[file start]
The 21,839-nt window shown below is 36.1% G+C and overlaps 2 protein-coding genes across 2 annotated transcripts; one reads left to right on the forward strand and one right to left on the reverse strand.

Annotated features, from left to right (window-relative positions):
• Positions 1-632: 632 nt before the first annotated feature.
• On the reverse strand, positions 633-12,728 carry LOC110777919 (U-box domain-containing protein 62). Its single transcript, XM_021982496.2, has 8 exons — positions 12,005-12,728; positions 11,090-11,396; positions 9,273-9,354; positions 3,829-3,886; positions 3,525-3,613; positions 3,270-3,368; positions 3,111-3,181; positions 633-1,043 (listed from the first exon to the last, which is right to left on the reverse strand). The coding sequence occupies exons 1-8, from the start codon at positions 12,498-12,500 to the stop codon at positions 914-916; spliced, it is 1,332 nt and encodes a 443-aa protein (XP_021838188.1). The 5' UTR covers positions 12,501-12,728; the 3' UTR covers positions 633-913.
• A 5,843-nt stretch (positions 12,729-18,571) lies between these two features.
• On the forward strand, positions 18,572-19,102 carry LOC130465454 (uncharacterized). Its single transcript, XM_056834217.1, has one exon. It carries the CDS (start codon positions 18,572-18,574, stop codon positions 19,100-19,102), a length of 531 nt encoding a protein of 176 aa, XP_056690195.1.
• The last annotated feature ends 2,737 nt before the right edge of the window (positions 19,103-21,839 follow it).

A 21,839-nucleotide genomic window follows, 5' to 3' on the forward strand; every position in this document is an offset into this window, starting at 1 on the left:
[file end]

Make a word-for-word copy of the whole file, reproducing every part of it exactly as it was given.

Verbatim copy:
The 21,839-nt window shown below is 36.1% G+C and overlaps 2 protein-coding genes across 2 annotated transcripts; one reads left to right on the forward strand and one right to left on the reverse strand.

Annotated features, from left to right (window-relative positions):
• Positions 1-632: 632 nt before the first annotated feature.
• On the reverse strand, positions 633-12,728 carry LOC110777919 (U-box domain-containing protein 62). Its single transcript, XM_021982496.2, has 8 exons — positions 12,005-12,728; positions 11,090-11,396; positions 9,273-9,354; positions 3,829-3,886; positions 3,525-3,613; positions 3,270-3,368; positions 3,111-3,181; positions 633-1,043 (listed from the first exon to the last, which is right to left on the reverse strand). The coding sequence occupies exons 1-8, from the start codon at positions 12,498-12,500 to the stop codon at positions 914-916; spliced, it is 1,332 nt and encodes a 443-aa protein (XP_021838188.1). The 5' UTR covers positions 12,501-12,728; the 3' UTR covers positions 633-913.
• A 5,843-nt stretch (positions 12,729-18,571) lies between these two features.
• On the forward strand, positions 18,572-19,102 carry LOC130465454 (uncharacterized). Its single transcript, XM_056834217.1, has one exon. It carries the CDS (start codon positions 18,572-18,574, stop codon positions 19,100-19,102), a length of 531 nt encoding a protein of 176 aa, XP_056690195.1.
• The last annotated feature ends 2,737 nt before the right edge of the window (positions 19,103-21,839 follow it).

A 21,839-nucleotide genomic window follows, 5' to 3' on the forward strand; every position in this document is an offset into this window, starting at 1 on the left: